Overall Timeline for Meetings and Events [PDF & Excel]

If you will be involved in all aspects of the planning process for an upcoming event, the Overall Event Timeline will be very important to you … your guiding light.  Without it, you can easily become lost.  All other timelines for individual areas of responsibility will stem from the Overall.  You will use most of the steps from the Overall Timeline when creating others for individual projects such as Lodging, Food & Beverage, Audio Visual, and so on, but the dates and details will be very different.

Overall Event Timeline.PDF
Overall Event Timeline.XLS

The timeline is your guiding light

Start dates will vary based on size and complexity of the meeting or event – 
The first step to creating an Overall Event Timeline is to consider how far in advance you are at this moment from the start date of your conference or event.  If your meeting or event will require a very large venue or exhibit hall, you may need to begin your search years in advance instead of months.  If you are only weeks away from the start of your functions when you begin planning, your timeline will have to be compressed significantly and each task prioritized differently than if you have three, six or 12 months to prepare.  Similarly, if you are planning a small meeting with simple set-up requirements and no planned meal function, the planning steps will be simplified and easier to accomplish in a shorter period of time.  However, small meetings can be more complex than large ones if the guests are VIPs or dignitaries, in which case the timeline will need to be expanded to allow time for the unique arrangements that will be required.

A work in progress – 
The timeline will be work in progress throughout the entire planning process.  As one task is completed, it can be hidden from view in your spreadsheet but not deleted.  You may need to refer back to it to check your notes.  New tasks will become necessary as changes in your program occur and you will have to adjust your timeline to accommodate them.  The timeline is a flexible tool and a very necessary one if all tasks are to be completed before deadlines.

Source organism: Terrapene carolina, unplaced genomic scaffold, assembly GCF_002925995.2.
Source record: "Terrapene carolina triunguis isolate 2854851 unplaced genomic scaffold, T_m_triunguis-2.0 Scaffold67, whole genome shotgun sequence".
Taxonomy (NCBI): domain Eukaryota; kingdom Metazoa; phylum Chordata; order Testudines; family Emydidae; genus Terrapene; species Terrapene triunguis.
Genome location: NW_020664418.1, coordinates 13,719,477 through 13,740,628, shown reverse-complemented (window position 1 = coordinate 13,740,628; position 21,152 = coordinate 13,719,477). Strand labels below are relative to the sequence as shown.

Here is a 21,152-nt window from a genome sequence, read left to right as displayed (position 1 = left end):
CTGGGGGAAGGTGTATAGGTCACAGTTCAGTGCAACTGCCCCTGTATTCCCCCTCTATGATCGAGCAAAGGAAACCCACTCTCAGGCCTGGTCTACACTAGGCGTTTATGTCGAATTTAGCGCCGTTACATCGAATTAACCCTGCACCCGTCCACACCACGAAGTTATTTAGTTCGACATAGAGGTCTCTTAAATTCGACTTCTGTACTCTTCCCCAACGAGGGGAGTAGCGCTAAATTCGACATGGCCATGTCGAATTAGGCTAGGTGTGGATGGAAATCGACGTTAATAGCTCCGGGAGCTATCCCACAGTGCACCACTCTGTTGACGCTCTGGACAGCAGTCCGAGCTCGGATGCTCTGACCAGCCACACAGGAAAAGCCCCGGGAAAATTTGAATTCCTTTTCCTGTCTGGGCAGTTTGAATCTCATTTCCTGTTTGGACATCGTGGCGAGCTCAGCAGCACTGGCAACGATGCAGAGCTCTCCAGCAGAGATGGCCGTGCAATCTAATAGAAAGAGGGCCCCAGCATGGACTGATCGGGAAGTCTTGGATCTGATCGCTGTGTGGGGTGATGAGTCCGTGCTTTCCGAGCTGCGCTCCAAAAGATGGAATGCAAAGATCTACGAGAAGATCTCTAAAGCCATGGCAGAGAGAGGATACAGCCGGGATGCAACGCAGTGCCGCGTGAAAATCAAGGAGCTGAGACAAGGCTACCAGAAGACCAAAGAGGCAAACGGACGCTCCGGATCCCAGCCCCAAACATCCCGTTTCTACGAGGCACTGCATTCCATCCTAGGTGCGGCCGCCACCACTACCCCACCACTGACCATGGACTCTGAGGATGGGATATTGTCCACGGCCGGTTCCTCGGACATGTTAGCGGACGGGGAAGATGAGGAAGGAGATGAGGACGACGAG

To set up your Overall Event Timeline – 

Step 1Create a checklist of all Major Tasks required (this list will be a work in progress)
 Step 2Using the tasks from your checklist, set up an Excel spreadsheet to be sorted
 Step 3Enter the major tasks as Main Categories in a horizontal heading across the top
 Step 4Break down the major tasks into smaller tasks titled Sub-Categories
 Step 5Enter the Sub-Categories in another horizontal heading below the Main Categories (see sub-category note below)
 Step 6Column A    Start Date
 Step 7Column B    Main Category – to differentiate the major projects
 Step 8Column C    Sub-Category – to group related tasks together under a major project
 Step 9Column D    Completion Deadline
 Step 10Column E    Tasks – to describe briefly what needs to be done
 Step 11Column F     Notes – for items you need to remember or document
 Step 12Column G    Assigned – to document who will oversee the task to completion 
 Step 13Column H    Status – for quick review of current situation
 Step 14Add rows for each task and add a brief description in the Task column 
 Step 15Enter the Completion Deadline dates for each task
 Step 16Work backwards from the Completion Deadlines to set start dates that allow ample time to meet deadlines.
 Step 17Enter the Start Dates, and you’re done!

Sorting timelines – 
The Overall Event Time Line has been created in an Excel spreadsheet using a few of the categories and tasks to demonstrate how the spreadsheet can be sorted to focus on one particular area over another. Each of the sample pages have been sorted differently such as –

 Step 1 Sorted by Main Category then Start Date
 Step 2 Sorted by Sub-Category then Start Date
 Step 3 Sorted by Start Date then Main Category the Sub-Category
 Step 4 Sorted by Assignments then Deadline Date

Sub-categories – 
Not all components of the planning and coordination of a meeting or event will be large enough in scope to justify identifying sub-categories for assignment and sorting purposes.  The sub-category headings and column should be deleted if that is the case.  

Timelines for assigned areas of responsibility – 
Sample timelines that apply only to a specific area of responsibility, such as Lodging, will be provided in other Planning Topic sections if appropriate.

The checklist and timeline samples provided by Planning Helper are incomplete and meant for use as guidelines to help you create checklists of your own with content that applies to the unique needs of your meeting, event or function.

About the Author

Susan has managed high-profile events for IBM, GE, and other Fortune 500 companies. She has organized fundraisers, large festivals, and promotional events. Now, she is a blogger and speaks about event planning topics

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